More often than I would care to admit, emotional and psychological abuse begin the cycle of domestic abuse. Yet, I have not yet opened a newspaper to see a story solely focusing on the emotional aspects of this, which begs the further question: do we are a society classify domestic abuse as only the physical kind? Do we ignore the less visible pain that can be inflicted on an individual by a partner simply because we cannot see the bruises and scars?

After performing a simple Google search on what falls under the umbrella of criminal domestic abuse, I have to admit that I was horrified that criminal laws were only intended to prosecute a physical abuser. But what about those whom suffer the emotional side? What happens to them? Are their abusers allowed to go free until physical violence has been committed?

My final question: are we placing one type of abuse in a higher priority than another or is it time we begin to change? At Stand with Survivors, we believe that it is time to classify all abuse as important, helping make it easier for all types of abuse victims to receive assistance and support.

#ICYMI: Feminist News Roundup

ICYMI 8.3.15

In Stand with Survivor’s weekly #ICYMI feature, we highlight some of the top stories in feminist news from the past week.

Sen. Mike Lee (R-Utah) was rebuked by his Senate colleagues on Sunday as he tried to force a vote on defunding Planned Parenthood.McConnell Blocks Planned Parenthood Bill
Senate Majority Leader Mitch McConnell ruled an amendment to a highway bill, which would have defunded Planned Parenthood, out of order. The amendment to the bill was proposed by Mike Lee of Utah.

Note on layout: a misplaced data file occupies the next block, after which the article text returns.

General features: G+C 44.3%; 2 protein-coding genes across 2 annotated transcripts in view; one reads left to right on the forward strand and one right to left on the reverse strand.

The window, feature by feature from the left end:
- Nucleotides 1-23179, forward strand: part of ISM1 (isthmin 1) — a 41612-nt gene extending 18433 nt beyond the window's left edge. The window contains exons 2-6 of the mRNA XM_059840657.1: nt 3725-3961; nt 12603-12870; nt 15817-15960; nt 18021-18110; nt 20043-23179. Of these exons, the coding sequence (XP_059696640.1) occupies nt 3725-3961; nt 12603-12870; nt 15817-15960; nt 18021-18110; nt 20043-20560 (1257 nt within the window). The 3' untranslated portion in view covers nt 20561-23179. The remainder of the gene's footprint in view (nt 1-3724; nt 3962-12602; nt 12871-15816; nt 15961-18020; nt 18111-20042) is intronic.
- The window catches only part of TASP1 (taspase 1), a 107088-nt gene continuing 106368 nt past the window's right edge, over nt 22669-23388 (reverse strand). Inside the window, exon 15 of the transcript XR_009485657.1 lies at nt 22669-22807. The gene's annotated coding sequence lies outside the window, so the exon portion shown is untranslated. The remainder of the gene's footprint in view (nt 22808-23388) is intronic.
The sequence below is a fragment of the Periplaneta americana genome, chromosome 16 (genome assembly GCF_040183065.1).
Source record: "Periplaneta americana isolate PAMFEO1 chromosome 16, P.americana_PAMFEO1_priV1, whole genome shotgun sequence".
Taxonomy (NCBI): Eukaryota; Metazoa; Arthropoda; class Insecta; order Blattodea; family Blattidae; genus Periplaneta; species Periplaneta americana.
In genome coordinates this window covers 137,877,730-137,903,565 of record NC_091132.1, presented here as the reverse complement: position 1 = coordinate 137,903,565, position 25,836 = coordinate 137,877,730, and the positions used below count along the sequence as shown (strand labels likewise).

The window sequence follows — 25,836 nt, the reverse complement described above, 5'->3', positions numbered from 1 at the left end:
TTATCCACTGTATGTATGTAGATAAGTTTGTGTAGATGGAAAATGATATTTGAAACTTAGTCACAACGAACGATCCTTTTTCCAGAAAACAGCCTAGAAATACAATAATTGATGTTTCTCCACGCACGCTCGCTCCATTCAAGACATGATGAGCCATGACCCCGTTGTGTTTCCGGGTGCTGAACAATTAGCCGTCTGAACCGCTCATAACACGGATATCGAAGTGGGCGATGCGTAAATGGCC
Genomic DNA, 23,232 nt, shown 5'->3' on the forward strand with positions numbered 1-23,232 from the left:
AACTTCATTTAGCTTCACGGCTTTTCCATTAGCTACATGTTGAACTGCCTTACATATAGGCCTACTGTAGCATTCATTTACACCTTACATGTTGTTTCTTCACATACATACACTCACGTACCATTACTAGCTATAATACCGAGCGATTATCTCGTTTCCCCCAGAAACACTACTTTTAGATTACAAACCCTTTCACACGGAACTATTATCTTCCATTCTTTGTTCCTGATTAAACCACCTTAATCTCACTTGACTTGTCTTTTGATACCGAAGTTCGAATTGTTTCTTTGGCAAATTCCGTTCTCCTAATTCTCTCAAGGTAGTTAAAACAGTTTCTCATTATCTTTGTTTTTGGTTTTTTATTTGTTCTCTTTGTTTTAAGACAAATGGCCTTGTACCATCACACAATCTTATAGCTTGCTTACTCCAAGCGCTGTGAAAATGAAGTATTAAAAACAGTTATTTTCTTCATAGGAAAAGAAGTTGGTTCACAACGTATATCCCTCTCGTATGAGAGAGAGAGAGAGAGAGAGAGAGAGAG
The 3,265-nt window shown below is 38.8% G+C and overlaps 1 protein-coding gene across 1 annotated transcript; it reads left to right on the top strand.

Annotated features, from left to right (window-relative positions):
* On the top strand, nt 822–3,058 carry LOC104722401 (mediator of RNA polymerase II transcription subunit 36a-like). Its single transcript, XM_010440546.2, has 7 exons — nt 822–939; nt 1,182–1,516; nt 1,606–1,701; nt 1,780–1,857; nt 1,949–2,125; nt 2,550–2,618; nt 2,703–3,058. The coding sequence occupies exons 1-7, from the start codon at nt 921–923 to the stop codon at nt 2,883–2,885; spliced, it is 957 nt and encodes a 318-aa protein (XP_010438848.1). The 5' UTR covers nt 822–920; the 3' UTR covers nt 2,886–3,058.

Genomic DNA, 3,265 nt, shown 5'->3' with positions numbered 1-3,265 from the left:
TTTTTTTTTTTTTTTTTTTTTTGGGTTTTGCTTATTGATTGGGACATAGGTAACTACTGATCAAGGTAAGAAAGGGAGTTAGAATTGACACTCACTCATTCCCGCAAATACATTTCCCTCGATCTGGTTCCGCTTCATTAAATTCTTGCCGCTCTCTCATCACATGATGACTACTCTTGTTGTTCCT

Macy Gray performs at Adopt the Arts' Peace Through Music celebrity gala at Loews Hollywood Hotel on Sept. 15, 2013 in Hollywood, California. Macy Gray’s New Song on “Self-Love”
The new single, titled “B.O.B”, talks about her relationship with her vibrator.
“As the song explains, Bob is not just her vibrator’s name, but also an acronym: ‘B – is for battery, O – operated, B – is for better cuz he’s not complicated.”



Jen Welter Signed by NFL Team as Coaching Intern
The Arizona Cardinals have hired Jen Welter, an accomplished player in local leagues, to be a coaching intern. This is the first time any woman has held this position in NFL history.



Wisconsin Signs Strict Abortion Bill into Law
Presidential candidate and Wisconsin governor Scott Walker signed a bill into law this week which bans abortions after 20 weeks, with no exception for rape, incest, or fetal anomalies. The only allowed situation is in cases where the mother’s life is in danger. 

An Open Letter To Hanna Stotland: My Rapist Is Not My Responsibility

This post was originally posted on Community on BuzzFeed and is reprinted here with permission from the author.

Dear Hanna Stotland,

It is 7:32 PM on a quiet Tuesday evening. I should be watching the Red Sox game on TV with my grandparents or studying for the LSAT or getting frozen yogurt with my friends. But instead, I am sitting in my room, curled up in my mother’s old fleece blanket, reading and rereading a BuzzFeed article about a woman whose profession is helping students punished by their school for sexual assault transfer to other academic institutions.

I want to be mad. I want to break dishes and scream into my pillow and release my pent up anger in a raging frenzy. I want to be sad. I want to cry in my best friend’s lap—not a pretty cry, mind you—an ugly cry, filled with puffy eyes and snot and hiccups. I want to laugh. I want to fold my hands together and cross my legs, mimicking the seated position the woman takes in her portrait, knowing that I will fight her—this movement will fight her—and we will win.

But instead, I am here, letting these words burn into my mind as I try to process the information before me.

“She does not advocate lying – for one thing, it’s too risky – but her version of ‘honest disclosure’ is a favorable retelling of the truth.”

“‘I am an impassioned feminist,’ Scotland said. ‘But there’s nothing feminist about incompetence.’”

“She doesn’t see anything wrong with turning a profit while the fight over how schools should handle campus sexual assault plays out across the country.”